And I know a few people who would appreciate the 24 hour cameras, though it doesn't mention whether they're outside or in the rooms.

Welcome to, um, Grants, NM?

Hell in Grants I have no further comment.

Unsolicited Advice

Atlanta's wireless just kicked me off with this message:

Anomalous Behavior Detected -- Request Blocked
Your computer was automatically blacklisted (blocked) by the network due to an abnormal amount of activity originating from your connection

I think it happened because I opened my Firefox with its ten tabs for the blogs I read loading all at once. Buh. So much for live-blogging the trip to New Mexico!

On the bus from Greenbelt Metro Station to BWI, there was a sign for an AMA campaign to work on getting those (one out of seven American) uninsured people insured. I thought one sign was good, but could have been better:

1 in 7 means he puts food on the table instead of going to the doctor because of chest pains.

It's a good try, but really ought to do a little more to work on the fear factor. Maybe:

1 in 7 means he puts food on the table instead of going to the doctor because of BIRD FLU!!!!!!!

The exclamation points are key. Another suggestion:

1 in 7 means he puts food on the table instead of going to the doctor because of BUBONIC PLAGUE!!!!!!!

Or, even better:

1 in 7 means he puts food on the table instead of going to the doctor because of DANGEROUS CHINESE TOYS!!!!!!!

Traveling Taleswapper

So, the Brunette and I are off to visit Mamacita to help her celebrate her birthday this week. I hope the fuel frenzy doesn't ground our flights.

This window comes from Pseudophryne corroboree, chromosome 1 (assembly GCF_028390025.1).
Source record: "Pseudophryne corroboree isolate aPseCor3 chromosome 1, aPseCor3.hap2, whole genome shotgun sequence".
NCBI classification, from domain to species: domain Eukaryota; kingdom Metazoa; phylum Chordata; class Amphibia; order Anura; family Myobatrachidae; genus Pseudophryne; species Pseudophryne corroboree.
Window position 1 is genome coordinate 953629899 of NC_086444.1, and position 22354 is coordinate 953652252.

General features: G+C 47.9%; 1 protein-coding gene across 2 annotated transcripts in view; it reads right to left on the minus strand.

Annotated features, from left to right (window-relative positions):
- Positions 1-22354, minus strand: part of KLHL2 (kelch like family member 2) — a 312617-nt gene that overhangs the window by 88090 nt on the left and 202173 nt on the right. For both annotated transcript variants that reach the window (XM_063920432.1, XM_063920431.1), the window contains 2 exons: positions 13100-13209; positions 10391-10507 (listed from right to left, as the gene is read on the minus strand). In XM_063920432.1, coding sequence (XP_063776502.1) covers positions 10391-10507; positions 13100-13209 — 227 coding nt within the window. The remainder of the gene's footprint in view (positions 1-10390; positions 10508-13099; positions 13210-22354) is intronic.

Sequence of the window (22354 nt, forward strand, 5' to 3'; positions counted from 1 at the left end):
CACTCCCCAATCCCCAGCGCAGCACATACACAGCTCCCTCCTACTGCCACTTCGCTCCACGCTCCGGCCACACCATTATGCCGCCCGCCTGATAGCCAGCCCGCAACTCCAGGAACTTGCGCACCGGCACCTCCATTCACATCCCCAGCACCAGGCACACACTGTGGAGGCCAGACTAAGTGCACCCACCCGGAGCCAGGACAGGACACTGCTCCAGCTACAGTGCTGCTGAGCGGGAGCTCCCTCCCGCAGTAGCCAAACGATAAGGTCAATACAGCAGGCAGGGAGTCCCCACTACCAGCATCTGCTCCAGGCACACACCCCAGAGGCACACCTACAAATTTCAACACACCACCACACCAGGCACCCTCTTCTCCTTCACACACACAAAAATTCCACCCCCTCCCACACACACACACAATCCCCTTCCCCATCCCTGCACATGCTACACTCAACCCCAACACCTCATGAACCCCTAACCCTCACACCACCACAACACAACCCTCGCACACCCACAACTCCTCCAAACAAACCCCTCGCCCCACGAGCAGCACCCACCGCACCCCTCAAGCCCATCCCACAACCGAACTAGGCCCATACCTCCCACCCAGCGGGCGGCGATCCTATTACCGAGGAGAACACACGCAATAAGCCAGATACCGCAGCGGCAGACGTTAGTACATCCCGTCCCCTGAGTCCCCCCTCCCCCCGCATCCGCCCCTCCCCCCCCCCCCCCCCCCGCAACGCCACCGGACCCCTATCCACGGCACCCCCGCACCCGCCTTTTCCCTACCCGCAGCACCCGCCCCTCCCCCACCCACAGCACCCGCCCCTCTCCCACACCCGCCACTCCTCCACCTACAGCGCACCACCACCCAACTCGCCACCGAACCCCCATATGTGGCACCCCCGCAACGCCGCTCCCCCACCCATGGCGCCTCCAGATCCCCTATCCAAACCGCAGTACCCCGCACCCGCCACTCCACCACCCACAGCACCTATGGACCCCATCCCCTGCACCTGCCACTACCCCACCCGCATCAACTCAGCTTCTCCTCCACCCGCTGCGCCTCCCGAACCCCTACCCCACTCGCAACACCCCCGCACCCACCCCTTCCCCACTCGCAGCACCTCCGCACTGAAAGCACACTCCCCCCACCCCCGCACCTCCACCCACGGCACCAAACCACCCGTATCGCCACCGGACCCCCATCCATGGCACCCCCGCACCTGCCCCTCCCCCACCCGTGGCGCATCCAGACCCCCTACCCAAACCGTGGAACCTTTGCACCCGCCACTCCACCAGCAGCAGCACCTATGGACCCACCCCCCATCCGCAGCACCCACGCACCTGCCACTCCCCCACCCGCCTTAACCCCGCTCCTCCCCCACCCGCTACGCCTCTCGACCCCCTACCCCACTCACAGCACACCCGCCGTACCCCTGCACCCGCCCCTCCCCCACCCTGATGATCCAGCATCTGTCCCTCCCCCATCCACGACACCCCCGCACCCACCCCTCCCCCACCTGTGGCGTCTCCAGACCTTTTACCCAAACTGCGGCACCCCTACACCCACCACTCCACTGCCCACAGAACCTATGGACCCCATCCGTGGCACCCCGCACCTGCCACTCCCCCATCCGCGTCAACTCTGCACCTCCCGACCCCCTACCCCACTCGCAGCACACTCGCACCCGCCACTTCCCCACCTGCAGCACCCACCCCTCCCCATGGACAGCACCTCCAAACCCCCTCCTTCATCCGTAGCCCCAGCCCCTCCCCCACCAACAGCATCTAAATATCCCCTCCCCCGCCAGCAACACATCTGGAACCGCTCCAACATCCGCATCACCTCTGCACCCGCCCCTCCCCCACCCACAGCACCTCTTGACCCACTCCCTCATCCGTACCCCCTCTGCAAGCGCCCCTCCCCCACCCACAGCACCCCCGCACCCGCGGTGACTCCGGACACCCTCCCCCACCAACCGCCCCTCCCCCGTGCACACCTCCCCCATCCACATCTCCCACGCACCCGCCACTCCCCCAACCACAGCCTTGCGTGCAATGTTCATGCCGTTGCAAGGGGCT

This picture is of a set of lovely cactus plants that seem to be sprouting purple tubes. These cacti are here for your enjoyment so you can think of us winging off to New Mexico. However, these lovely cacti are are actually living right here in Greenbelt, MD.

They probably couldn't survive the temperatures where we're going: Lows in the teens!

Ha Jin Wins!

So, logistics chose Ha Jin: the Olsson's is easier to get to, there are more dinner choices around, and my memory of Anne Lamott at Politics & Prose was that they didn't handle crowds so well. Plus, I've heard Oliver Sacks speak before.

Ha Jin is a Chinese-born fiction writer. He writes in English. Generally, his characters are Chinese and in China. He said something interesting about this particular book: It's his first to feature characters in America speaking to native English speakers, so it was more difficult for him. When he wrote the other books, he "heard" the characters speak in Chinese and translated the words to English for the book. It was much easier to hear them this way than to hear the people speaking English.

Overall, though, Ha Jin spent a lot more time talking about Nabokov and other writers than about himself.